then, in the darkroom, I printed on 800 speed paper, as I recall. Position the negative in the enlarger, turn on the light, adjust the height of the enlarger to make the picture bigger or smaller, focus, test the exposure, drop it in the chemicals and watch the magic happen. Even more fun.
Well, these numbers, 400 ASA, 800 ISO, refer to the reactivity of the film/paper to light. The film and paper had silver nitrate slathered on them in certain amounts--little pieces of silver that react to the light shined on them through the lens. Little grains. Or not so little. The faster the speed, the higher number, the larger the pieces of silver--the larger the grains. So, fast film is really grainy. 400 was your average go to for sunny days, and bright interiors. Get much faster--800, 1600, 3200--and the grains become really noticeable, and detail is lost from the pictures. In fact, grainy may describe something that is raw and real and unfinished and beautiful because of it. That term comes from film.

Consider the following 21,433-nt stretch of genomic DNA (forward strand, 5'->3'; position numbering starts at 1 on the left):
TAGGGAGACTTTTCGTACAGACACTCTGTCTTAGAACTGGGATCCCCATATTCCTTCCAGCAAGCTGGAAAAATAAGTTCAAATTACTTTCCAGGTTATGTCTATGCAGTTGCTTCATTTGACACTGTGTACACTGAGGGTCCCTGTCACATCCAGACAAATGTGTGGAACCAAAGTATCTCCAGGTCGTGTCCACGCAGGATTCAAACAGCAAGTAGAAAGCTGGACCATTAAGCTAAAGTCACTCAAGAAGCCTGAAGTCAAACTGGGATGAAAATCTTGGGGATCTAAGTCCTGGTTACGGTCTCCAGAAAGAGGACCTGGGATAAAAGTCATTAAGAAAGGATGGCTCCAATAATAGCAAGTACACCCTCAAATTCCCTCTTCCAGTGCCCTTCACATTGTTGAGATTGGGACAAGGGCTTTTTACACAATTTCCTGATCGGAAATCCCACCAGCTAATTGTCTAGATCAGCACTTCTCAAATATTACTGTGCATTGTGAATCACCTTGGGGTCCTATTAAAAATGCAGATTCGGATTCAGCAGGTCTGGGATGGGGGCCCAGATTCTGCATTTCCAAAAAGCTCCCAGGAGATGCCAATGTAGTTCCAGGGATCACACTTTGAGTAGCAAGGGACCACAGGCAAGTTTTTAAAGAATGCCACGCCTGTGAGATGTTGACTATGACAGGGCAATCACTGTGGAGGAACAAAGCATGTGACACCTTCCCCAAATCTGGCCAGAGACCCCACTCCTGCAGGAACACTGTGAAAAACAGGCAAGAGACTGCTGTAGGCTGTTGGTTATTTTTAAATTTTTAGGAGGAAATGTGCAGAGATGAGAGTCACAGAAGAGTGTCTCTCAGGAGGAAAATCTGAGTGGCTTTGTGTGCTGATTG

But, that the way it was when you needed to make pictures in the dark or with fast shutter speeds. You just used the high speed film and knew that it had certain caveats. It was part of the medium, and we liked it. So, harkening back to those days, I've created this image. M. is a regular around here, and is always a treat in front of the camera. Her eyes are always a focal point, and she emits moodiness in front of the lens. To accentuate the fell of the picture, to give it some real texture to accentuate the look in M's eyes, I added grain to this picture and made it noticeable. It's like, a lot more than Tri-X ever was; maybe more like 800 speed--maybe some Fuji Neopan Pro 1600. Yeah.
|Nikon D700, 70-200mm f/2.8 VR lens @ 200mm, f/3.5, 1/500s, ISO 640.|